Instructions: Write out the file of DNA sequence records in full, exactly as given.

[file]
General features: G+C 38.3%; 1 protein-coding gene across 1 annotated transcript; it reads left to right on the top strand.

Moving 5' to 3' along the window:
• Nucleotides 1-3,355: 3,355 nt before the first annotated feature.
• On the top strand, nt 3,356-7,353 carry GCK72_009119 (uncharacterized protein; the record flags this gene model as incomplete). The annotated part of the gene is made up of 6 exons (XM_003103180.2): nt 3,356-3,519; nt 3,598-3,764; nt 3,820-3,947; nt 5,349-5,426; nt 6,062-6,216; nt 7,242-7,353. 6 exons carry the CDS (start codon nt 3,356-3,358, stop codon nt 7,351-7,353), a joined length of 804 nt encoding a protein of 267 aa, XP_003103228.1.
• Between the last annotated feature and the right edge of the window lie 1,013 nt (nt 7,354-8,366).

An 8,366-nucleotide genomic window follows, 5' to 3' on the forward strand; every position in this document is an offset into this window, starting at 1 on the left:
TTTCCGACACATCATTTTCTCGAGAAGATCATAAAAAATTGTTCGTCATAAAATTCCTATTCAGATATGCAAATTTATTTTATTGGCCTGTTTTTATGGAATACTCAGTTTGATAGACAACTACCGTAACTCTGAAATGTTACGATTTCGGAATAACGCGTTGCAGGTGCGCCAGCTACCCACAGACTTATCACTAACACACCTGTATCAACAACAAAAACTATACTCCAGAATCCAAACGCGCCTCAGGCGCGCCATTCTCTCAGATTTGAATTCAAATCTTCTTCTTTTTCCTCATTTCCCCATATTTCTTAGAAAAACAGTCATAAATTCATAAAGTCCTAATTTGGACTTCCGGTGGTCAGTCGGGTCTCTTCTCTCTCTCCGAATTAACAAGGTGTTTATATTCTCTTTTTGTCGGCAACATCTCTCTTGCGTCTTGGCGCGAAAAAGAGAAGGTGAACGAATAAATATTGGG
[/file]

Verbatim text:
General features: G+C 38.3%; 1 protein-coding gene across 1 annotated transcript; it reads left to right on the top strand.

Moving 5' to 3' along the window:
• Nucleotides 1-3,355: 3,355 nt before the first annotated feature.
• On the top strand, nt 3,356-7,353 carry GCK72_009119 (uncharacterized protein; the record flags this gene model as incomplete). The annotated part of the gene is made up of 6 exons (XM_003103180.2): nt 3,356-3,519; nt 3,598-3,764; nt 3,820-3,947; nt 5,349-5,426; nt 6,062-6,216; nt 7,242-7,353. 6 exons carry the CDS (start codon nt 3,356-3,358, stop codon nt 7,351-7,353), a joined length of 804 nt encoding a protein of 267 aa, XP_003103228.1.
• Between the last annotated feature and the right edge of the window lie 1,013 nt (nt 7,354-8,366).

An 8,366-nucleotide genomic window follows, 5' to 3' on the forward strand; every position in this document is an offset into this window, starting at 1 on the left:
TTTCCGACACATCATTTTCTCGAGAAGATCATAAAAAATTGTTCGTCATAAAATTCCTATTCAGATATGCAAATTTATTTTATTGGCCTGTTTTTATGGAATACTCAGTTTGATAGACAACTACCGTAACTCTGAAATGTTACGATTTCGGAATAACGCGTTGCAGGTGCGCCAGCTACCCACAGACTTATCACTAACACACCTGTATCAACAACAAAAACTATACTCCAGAATCCAAACGCGCCTCAGGCGCGCCATTCTCTCAGATTTGAATTCAAATCTTCTTCTTTTTCCTCATTTCCCCATATTTCTTAGAAAAACAGTCATAAATTCATAAAGTCCTAATTTGGACTTCCGGTGGTCAGTCGGGTCTCTTCTCTCTCTCCGAATTAACAAGGTGTTTATATTCTCTTTTTGTCGGCAACATCTCTCTTGCGTCTTGGCGCGAAAAAGAGAAGGTGAACGAATAAATATTGGG